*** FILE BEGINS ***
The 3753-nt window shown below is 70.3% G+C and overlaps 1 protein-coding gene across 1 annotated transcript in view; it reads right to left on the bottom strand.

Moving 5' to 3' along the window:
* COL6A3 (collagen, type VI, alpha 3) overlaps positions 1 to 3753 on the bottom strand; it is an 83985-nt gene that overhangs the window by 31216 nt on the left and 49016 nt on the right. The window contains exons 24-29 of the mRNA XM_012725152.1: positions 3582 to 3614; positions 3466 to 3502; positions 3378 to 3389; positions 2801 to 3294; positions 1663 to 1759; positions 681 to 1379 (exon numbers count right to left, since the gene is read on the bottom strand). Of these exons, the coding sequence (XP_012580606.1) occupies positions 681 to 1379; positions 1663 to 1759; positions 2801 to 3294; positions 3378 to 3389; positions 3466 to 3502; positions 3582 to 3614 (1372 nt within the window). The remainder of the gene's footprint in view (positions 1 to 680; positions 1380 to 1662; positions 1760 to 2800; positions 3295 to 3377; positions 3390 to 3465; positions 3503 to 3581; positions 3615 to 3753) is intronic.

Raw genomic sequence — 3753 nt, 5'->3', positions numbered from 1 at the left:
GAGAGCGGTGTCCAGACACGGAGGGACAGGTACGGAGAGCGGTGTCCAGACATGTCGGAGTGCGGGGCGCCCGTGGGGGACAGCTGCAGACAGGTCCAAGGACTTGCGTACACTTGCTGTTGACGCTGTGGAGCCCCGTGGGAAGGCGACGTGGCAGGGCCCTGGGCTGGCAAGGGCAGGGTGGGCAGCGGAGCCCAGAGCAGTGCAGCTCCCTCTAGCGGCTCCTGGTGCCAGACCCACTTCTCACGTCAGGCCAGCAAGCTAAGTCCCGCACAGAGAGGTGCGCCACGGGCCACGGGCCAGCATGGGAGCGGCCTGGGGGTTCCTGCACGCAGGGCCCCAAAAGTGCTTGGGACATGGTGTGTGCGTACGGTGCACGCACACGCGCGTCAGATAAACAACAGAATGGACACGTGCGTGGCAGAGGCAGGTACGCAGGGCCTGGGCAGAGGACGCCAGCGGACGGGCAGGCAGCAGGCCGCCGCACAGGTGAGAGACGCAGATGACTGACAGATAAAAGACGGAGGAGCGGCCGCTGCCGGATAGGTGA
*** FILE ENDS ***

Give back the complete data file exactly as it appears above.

The 3753-nt window shown below is 70.3% G+C and overlaps 1 protein-coding gene across 1 annotated transcript in view; it reads right to left on the bottom strand.

Moving 5' to 3' along the window:
* COL6A3 (collagen, type VI, alpha 3) overlaps positions 1 to 3753 on the bottom strand; it is an 83985-nt gene that overhangs the window by 31216 nt on the left and 49016 nt on the right. The window contains exons 24-29 of the mRNA XM_012725152.1: positions 3582 to 3614; positions 3466 to 3502; positions 3378 to 3389; positions 2801 to 3294; positions 1663 to 1759; positions 681 to 1379 (exon numbers count right to left, since the gene is read on the bottom strand). Of these exons, the coding sequence (XP_012580606.1) occupies positions 681 to 1379; positions 1663 to 1759; positions 2801 to 3294; positions 3378 to 3389; positions 3466 to 3502; positions 3582 to 3614 (1372 nt within the window). The remainder of the gene's footprint in view (positions 1 to 680; positions 1380 to 1662; positions 1760 to 2800; positions 3295 to 3377; positions 3390 to 3465; positions 3503 to 3581; positions 3615 to 3753) is intronic.

Raw genomic sequence — 3753 nt, 5'->3', positions numbered from 1 at the left:
GAGAGCGGTGTCCAGACACGGAGGGACAGGTACGGAGAGCGGTGTCCAGACATGTCGGAGTGCGGGGCGCCCGTGGGGGACAGCTGCAGACAGGTCCAAGGACTTGCGTACACTTGCTGTTGACGCTGTGGAGCCCCGTGGGAAGGCGACGTGGCAGGGCCCTGGGCTGGCAAGGGCAGGGTGGGCAGCGGAGCCCAGAGCAGTGCAGCTCCCTCTAGCGGCTCCTGGTGCCAGACCCACTTCTCACGTCAGGCCAGCAAGCTAAGTCCCGCACAGAGAGGTGCGCCACGGGCCACGGGCCAGCATGGGAGCGGCCTGGGGGTTCCTGCACGCAGGGCCCCAAAAGTGCTTGGGACATGGTGTGTGCGTACGGTGCACGCACACGCGCGTCAGATAAACAACAGAATGGACACGTGCGTGGCAGAGGCAGGTACGCAGGGCCTGGGCAGAGGACGCCAGCGGACGGGCAGGCAGCAGGCCGCCGCACAGGTGAGAGACGCAGATGACTGACAGATAAAAGACGGAGGAGCGGCCGCTGCCGGATAGGTGA